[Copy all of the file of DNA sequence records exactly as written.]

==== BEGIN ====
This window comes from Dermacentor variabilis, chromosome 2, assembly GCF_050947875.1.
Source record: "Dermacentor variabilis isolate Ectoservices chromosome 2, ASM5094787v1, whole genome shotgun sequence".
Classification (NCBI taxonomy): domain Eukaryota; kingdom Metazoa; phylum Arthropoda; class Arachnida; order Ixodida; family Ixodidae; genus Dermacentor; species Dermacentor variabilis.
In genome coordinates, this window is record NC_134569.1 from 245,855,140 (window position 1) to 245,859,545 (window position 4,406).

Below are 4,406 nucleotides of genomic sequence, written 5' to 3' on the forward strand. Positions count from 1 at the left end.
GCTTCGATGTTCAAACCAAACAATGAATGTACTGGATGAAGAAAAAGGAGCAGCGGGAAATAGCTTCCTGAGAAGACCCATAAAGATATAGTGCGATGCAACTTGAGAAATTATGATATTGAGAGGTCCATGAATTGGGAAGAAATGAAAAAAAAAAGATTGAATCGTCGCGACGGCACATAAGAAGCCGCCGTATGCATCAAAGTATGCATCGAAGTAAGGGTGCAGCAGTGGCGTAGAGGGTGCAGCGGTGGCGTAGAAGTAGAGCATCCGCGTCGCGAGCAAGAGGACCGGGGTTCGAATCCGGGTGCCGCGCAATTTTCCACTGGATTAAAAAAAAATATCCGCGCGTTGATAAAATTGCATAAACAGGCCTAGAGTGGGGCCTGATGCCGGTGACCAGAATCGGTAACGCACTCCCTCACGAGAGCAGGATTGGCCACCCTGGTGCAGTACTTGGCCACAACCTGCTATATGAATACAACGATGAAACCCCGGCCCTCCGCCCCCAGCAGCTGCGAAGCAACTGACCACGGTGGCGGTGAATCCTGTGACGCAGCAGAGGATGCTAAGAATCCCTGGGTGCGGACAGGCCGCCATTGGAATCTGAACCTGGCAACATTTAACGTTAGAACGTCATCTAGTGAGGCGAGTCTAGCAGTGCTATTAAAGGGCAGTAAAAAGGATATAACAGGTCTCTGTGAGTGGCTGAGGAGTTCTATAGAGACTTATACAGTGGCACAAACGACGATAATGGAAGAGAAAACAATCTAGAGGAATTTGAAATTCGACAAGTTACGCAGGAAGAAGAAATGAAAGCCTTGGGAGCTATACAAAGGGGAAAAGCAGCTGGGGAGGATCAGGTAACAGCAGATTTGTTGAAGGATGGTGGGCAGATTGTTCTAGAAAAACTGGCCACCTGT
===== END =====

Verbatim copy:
This window comes from Dermacentor variabilis, chromosome 2, assembly GCF_050947875.1.
Source record: "Dermacentor variabilis isolate Ectoservices chromosome 2, ASM5094787v1, whole genome shotgun sequence".
Classification (NCBI taxonomy): domain Eukaryota; kingdom Metazoa; phylum Arthropoda; class Arachnida; order Ixodida; family Ixodidae; genus Dermacentor; species Dermacentor variabilis.
In genome coordinates, this window is record NC_134569.1 from 245,855,140 (window position 1) to 245,859,545 (window position 4,406).

Below are 4,406 nucleotides of genomic sequence, written 5' to 3' on the forward strand. Positions count from 1 at the left end.
GCTTCGATGTTCAAACCAAACAATGAATGTACTGGATGAAGAAAAAGGAGCAGCGGGAAATAGCTTCCTGAGAAGACCCATAAAGATATAGTGCGATGCAACTTGAGAAATTATGATATTGAGAGGTCCATGAATTGGGAAGAAATGAAAAAAAAAAGATTGAATCGTCGCGACGGCACATAAGAAGCCGCCGTATGCATCAAAGTATGCATCGAAGTAAGGGTGCAGCAGTGGCGTAGAGGGTGCAGCGGTGGCGTAGAAGTAGAGCATCCGCGTCGCGAGCAAGAGGACCGGGGTTCGAATCCGGGTGCCGCGCAATTTTCCACTGGATTAAAAAAAAATATCCGCGCGTTGATAAAATTGCATAAACAGGCCTAGAGTGGGGCCTGATGCCGGTGACCAGAATCGGTAACGCACTCCCTCACGAGAGCAGGATTGGCCACCCTGGTGCAGTACTTGGCCACAACCTGCTATATGAATACAACGATGAAACCCCGGCCCTCCGCCCCCAGCAGCTGCGAAGCAACTGACCACGGTGGCGGTGAATCCTGTGACGCAGCAGAGGATGCTAAGAATCCCTGGGTGCGGACAGGCCGCCATTGGAATCTGAACCTGGCAACATTTAACGTTAGAACGTCATCTAGTGAGGCGAGTCTAGCAGTGCTATTAAAGGGCAGTAAAAAGGATATAACAGGTCTCTGTGAGTGGCTGAGGAGTTCTATAGAGACTTATACAGTGGCACAAACGACGATAATGGAAGAGAAAACAATCTAGAGGAATTTGAAATTCGACAAGTTACGCAGGAAGAAGAAATGAAAGCCTTGGGAGCTATACAAAGGGGAAAAGCAGCTGGGGAGGATCAGGTAACAGCAGATTTGTTGAAGGATGGTGGGCAGATTGTTCTAGAAAAACTGGCCACCTGT